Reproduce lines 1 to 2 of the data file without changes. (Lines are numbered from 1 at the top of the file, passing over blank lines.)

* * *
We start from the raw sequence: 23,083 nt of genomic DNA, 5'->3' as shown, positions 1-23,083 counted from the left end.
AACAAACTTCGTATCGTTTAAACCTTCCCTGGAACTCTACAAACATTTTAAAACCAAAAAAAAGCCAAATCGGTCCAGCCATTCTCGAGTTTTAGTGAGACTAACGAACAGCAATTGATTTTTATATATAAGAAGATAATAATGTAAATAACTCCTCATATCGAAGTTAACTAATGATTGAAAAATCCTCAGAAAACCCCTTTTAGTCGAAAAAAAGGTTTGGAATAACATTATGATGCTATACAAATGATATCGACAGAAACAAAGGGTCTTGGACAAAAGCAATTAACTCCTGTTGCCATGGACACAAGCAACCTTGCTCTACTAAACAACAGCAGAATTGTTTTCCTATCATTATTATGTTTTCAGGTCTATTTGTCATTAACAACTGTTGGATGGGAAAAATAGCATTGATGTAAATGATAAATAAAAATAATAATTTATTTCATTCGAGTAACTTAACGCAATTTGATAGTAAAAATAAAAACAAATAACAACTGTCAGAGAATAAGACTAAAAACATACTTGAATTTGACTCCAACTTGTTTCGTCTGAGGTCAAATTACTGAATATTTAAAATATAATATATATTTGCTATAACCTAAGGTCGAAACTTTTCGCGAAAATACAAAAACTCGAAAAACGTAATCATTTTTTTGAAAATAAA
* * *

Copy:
We start from the raw sequence: 23,083 nt of genomic DNA, 5'->3' as shown, positions 1-23,083 counted from the left end.
AACAAACTTCGTATCGTTTAAACCTTCCCTGGAACTCTACAAACATTTTAAAACCAAAAAAAAGCCAAATCGGTCCAGCCATTCTCGAGTTTTAGTGAGACTAACGAACAGCAATTGATTTTTATATATAAGAAGATAATAATGTAAATAACTCCTCATATCGAAGTTAACTAATGATTGAAAAATCCTCAGAAAACCCCTTTTAGTCGAAAAAAAGGTTTGGAATAACATTATGATGCTATACAAATGATATCGACAGAAACAAAGGGTCTTGGACAAAAGCAATTAACTCCTGTTGCCATGGACACAAGCAACCTTGCTCTACTAAACAACAGCAGAATTGTTTTCCTATCATTATTATGTTTTCAGGTCTATTTGTCATTAACAACTGTTGGATGGGAAAAATAGCATTGATGTAAATGATAAATAAAAATAATAATTTATTTCATTCGAGTAACTTAACGCAATTTGATAGTAAAAATAAAAACAAATAACAACTGTCAGAGAATAAGACTAAAAACATACTTGAATTTGACTCCAACTTGTTTCGTCTGAGGTCAAATTACTGAATATTTAAAATATAATATATATTTGCTATAACCTAAGGTCGAAACTTTTCGCGAAAATACAAAAACTCGAAAAACGTAATCATTTTTTTGAAAATAAA